As timber is by far the most common material to use while building a tiny house, we are here to post an overview about how to get your precious material ready. How to treat it and other useful tips on “before you build” are summed up for you below.
Preparing the timber
In order to get timber ready for assemble your wooden house, leave it to dry out properly first. A structure drying out could be damaged by its volume changes, regardless of the fact that drying wood tends to bend etc.
Making a pile
Wooden beams are stored in so-called piles. Level out bases made of bricks or other solid materials, and start arranging the individual beams on top of them. Alternate with wooden strips to ensure good ventilation. The gap between the ground and the first layer should be at least 30 cm to prevent wood becoming wet from the bottom. Check the scheme below that represents an ideal pile.
Prior to storing wood, I recommend cleaning it of all bark and bast which accommodate many fungus germs and other organic pests. The individual tops should receive a protective cover layer of a paint or oil. Wood is most susceptible to degradation over cut surfaces. Wood can also be treated by special preparations against wood borer and fungi.
Anti-fungal and insecticide treatments
Anti-fungal and insecticide treatments provide temporary protection against destructive processes in the surroundings. The treatment is recommended for all wooden surfaces in the exterior, primarily under the conditions of high humidity. The treatments are temporary – if the treated surface is not dry the layer will be washed off. The treatments are most often transparent.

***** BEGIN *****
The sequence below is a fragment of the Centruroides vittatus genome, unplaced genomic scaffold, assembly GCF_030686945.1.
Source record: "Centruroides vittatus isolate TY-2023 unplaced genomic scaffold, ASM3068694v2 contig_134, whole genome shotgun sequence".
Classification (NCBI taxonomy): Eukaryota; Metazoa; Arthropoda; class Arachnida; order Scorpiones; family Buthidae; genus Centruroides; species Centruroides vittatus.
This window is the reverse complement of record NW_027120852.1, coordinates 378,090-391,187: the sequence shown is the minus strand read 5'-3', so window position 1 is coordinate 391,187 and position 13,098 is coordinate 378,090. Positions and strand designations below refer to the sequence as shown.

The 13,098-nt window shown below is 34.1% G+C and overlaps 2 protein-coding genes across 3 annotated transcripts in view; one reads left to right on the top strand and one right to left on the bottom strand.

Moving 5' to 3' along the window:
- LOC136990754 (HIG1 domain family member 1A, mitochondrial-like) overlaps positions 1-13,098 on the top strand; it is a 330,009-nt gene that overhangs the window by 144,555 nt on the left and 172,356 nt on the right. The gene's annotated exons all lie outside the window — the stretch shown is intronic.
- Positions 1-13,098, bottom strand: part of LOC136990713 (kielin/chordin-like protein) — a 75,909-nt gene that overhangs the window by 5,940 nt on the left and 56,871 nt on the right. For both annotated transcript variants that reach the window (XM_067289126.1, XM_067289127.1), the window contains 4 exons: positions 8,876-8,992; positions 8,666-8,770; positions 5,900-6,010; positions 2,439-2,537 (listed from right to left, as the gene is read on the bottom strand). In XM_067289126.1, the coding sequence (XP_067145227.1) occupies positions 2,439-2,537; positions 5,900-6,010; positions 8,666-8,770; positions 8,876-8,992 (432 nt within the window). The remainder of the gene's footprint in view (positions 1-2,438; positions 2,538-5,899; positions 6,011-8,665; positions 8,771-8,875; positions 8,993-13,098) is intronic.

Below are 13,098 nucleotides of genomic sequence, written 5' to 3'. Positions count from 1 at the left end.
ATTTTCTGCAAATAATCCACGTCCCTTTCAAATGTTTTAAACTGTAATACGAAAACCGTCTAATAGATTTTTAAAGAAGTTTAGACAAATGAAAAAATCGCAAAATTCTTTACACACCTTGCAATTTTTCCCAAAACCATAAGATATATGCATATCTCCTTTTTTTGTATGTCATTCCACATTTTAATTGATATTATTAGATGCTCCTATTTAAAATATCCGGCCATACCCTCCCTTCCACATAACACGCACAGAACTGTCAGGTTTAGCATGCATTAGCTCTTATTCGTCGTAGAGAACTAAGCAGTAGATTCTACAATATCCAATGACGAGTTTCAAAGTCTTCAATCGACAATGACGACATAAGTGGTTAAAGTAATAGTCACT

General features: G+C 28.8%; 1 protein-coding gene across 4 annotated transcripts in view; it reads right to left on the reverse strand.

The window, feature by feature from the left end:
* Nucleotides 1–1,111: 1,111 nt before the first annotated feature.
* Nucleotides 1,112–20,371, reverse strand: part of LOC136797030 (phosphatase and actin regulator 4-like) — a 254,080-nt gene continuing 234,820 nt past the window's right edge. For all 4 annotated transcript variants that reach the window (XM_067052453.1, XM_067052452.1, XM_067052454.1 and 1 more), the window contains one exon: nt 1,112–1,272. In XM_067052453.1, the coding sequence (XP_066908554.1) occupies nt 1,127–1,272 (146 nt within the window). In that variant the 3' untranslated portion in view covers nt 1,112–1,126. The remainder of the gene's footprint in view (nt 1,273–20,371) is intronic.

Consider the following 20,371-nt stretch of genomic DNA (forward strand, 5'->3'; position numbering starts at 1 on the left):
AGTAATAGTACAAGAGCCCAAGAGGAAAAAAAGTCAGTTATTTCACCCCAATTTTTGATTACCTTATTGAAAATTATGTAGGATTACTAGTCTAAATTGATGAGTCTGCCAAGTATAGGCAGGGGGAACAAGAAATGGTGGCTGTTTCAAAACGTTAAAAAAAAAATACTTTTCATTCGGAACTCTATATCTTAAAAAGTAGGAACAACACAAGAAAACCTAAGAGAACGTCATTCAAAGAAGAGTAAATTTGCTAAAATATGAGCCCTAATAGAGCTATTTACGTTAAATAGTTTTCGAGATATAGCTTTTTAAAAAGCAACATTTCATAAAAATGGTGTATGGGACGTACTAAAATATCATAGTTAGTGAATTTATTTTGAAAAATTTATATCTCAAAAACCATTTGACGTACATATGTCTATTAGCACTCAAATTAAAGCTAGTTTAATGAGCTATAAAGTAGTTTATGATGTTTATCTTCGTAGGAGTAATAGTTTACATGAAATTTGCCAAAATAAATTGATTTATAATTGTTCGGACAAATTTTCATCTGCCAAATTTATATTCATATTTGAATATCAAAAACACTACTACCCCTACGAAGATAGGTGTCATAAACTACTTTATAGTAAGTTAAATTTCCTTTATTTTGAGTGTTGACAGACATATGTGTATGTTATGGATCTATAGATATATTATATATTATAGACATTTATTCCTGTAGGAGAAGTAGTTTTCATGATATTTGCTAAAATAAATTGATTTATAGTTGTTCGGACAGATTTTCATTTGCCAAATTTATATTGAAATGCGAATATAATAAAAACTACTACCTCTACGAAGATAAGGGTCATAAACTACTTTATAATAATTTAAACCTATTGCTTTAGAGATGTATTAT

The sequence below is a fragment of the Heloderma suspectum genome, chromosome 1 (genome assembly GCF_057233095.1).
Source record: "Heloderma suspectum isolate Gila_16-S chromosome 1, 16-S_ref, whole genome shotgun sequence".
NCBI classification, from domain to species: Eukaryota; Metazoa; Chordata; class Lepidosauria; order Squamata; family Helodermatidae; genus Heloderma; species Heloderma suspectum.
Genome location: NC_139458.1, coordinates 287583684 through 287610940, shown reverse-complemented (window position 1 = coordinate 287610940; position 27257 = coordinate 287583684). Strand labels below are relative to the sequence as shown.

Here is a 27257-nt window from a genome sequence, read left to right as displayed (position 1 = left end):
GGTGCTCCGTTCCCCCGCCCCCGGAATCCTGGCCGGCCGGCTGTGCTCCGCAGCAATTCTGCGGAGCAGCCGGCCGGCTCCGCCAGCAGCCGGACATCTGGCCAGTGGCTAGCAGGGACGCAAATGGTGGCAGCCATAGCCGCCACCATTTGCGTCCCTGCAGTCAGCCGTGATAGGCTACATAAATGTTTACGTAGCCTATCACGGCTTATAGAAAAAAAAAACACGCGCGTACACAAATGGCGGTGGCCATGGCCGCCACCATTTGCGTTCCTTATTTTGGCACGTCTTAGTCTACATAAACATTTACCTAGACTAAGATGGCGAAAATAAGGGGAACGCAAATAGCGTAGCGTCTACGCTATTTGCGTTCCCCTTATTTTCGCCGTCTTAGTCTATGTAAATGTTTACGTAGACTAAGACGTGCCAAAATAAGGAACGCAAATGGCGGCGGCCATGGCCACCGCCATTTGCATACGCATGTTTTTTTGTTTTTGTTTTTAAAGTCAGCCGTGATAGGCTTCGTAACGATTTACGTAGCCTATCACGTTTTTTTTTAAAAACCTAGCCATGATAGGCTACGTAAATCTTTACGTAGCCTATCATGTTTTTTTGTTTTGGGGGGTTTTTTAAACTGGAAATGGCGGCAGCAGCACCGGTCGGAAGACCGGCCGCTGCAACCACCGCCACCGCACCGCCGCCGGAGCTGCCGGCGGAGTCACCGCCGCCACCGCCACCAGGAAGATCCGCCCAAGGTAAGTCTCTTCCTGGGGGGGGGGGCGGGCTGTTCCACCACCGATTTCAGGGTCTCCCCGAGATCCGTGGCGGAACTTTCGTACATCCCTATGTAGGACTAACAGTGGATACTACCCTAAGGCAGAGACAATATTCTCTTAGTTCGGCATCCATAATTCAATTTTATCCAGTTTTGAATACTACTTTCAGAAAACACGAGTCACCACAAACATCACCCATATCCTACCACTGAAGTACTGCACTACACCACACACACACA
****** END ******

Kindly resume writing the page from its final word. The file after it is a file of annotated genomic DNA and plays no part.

Safety during the ongoing work process is something anyone must not underestimate. The most deceptive tools an amateur should approach with deep modesty (if at all) include electric saws (both hand saws and saw benches), electric planes and circular saws. A grave injury can be caused by practically any tool, however, the aforementioned categories are special hazards.
The construction of a wooden house requires a lot of metal fasteners like various nails, thumbtacks etc. I recommend reserving special buckets for scrap metal right at the start. Rusty nails unnecessarily contaminate the surroundings of the building otherwise, remaining a hazard long after the house has been finished, still hidden in the ground.
Other tips include consistent bending of the tips of nails which, if lying lost in the surrounding debris, constitute a super-dangerous trap for your feet. When sawing various synthetic materials (OSB), you must wear a mask to filter the air inhaled.
Another necessary means of protection during various construction actions is protective goggles.
“Safety first” is a motto that shall not be taken without notice. Keep in mind to prevent yourselves and your co-workers to preclude an injury. No doubt you can enjoy building your tiny house while staying on the safe side 🙂 For more tips on building your tiny house, check the updates on the blog.